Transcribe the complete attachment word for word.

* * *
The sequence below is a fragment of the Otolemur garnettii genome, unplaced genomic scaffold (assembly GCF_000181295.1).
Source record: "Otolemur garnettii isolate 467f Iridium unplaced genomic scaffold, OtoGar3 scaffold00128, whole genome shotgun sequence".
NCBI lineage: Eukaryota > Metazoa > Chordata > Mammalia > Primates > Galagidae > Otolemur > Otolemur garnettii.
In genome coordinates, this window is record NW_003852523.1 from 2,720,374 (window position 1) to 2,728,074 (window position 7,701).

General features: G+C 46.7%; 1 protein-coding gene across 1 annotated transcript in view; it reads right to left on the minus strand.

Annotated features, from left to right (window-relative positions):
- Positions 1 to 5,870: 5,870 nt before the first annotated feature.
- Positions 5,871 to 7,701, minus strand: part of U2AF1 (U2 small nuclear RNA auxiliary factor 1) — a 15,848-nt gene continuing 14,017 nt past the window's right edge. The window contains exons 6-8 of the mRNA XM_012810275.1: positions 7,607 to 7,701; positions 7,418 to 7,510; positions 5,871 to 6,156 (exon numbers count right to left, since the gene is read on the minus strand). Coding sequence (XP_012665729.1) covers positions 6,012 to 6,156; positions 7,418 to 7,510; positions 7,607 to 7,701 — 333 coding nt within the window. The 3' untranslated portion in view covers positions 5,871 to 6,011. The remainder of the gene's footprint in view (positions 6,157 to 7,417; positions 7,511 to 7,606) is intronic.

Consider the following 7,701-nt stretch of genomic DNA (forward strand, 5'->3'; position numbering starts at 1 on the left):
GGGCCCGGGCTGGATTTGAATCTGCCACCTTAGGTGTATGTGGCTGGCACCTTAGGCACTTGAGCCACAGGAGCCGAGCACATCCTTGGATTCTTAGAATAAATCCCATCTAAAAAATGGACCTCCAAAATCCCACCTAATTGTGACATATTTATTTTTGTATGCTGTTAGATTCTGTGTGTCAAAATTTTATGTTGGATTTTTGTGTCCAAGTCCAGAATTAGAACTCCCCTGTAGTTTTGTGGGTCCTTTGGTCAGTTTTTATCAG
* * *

The sequence below is a fragment of the Otolemur garnettii genome, unplaced genomic scaffold (assembly GCF_000181295.1).
Source record: "Otolemur garnettii isolate 467f Iridium unplaced genomic scaffold, OtoGar3 scaffold00128, whole genome shotgun sequence".
NCBI lineage: Eukaryota > Metazoa > Chordata > Mammalia > Primates > Galagidae > Otolemur > Otolemur garnettii.
In genome coordinates, this window is record NW_003852523.1 from 2,720,374 (window position 1) to 2,728,074 (window position 7,701).

General features: G+C 46.7%; 1 protein-coding gene across 1 annotated transcript in view; it reads right to left on the minus strand.

Annotated features, from left to right (window-relative positions):
- Positions 1 to 5,870: 5,870 nt before the first annotated feature.
- Positions 5,871 to 7,701, minus strand: part of U2AF1 (U2 small nuclear RNA auxiliary factor 1) — a 15,848-nt gene continuing 14,017 nt past the window's right edge. The window contains exons 6-8 of the mRNA XM_012810275.1: positions 7,607 to 7,701; positions 7,418 to 7,510; positions 5,871 to 6,156 (exon numbers count right to left, since the gene is read on the minus strand). Coding sequence (XP_012665729.1) covers positions 6,012 to 6,156; positions 7,418 to 7,510; positions 7,607 to 7,701 — 333 coding nt within the window. The 3' untranslated portion in view covers positions 5,871 to 6,011. The remainder of the gene's footprint in view (positions 6,157 to 7,417; positions 7,511 to 7,606) is intronic.

Consider the following 7,701-nt stretch of genomic DNA (forward strand, 5'->3'; position numbering starts at 1 on the left):
GGGCCCGGGCTGGATTTGAATCTGCCACCTTAGGTGTATGTGGCTGGCACCTTAGGCACTTGAGCCACAGGAGCCGAGCACATCCTTGGATTCTTAGAATAAATCCCATCTAAAAAATGGACCTCCAAAATCCCACCTAATTGTGACATATTTATTTTTGTATGCTGTTAGATTCTGTGTGTCAAAATTTTATGTTGGATTTTTGTGTCCAAGTCCAGAATTAGAACTCCCCTGTAGTTTTGTGGGTCCTTTGGTCAGTTTTTATCAG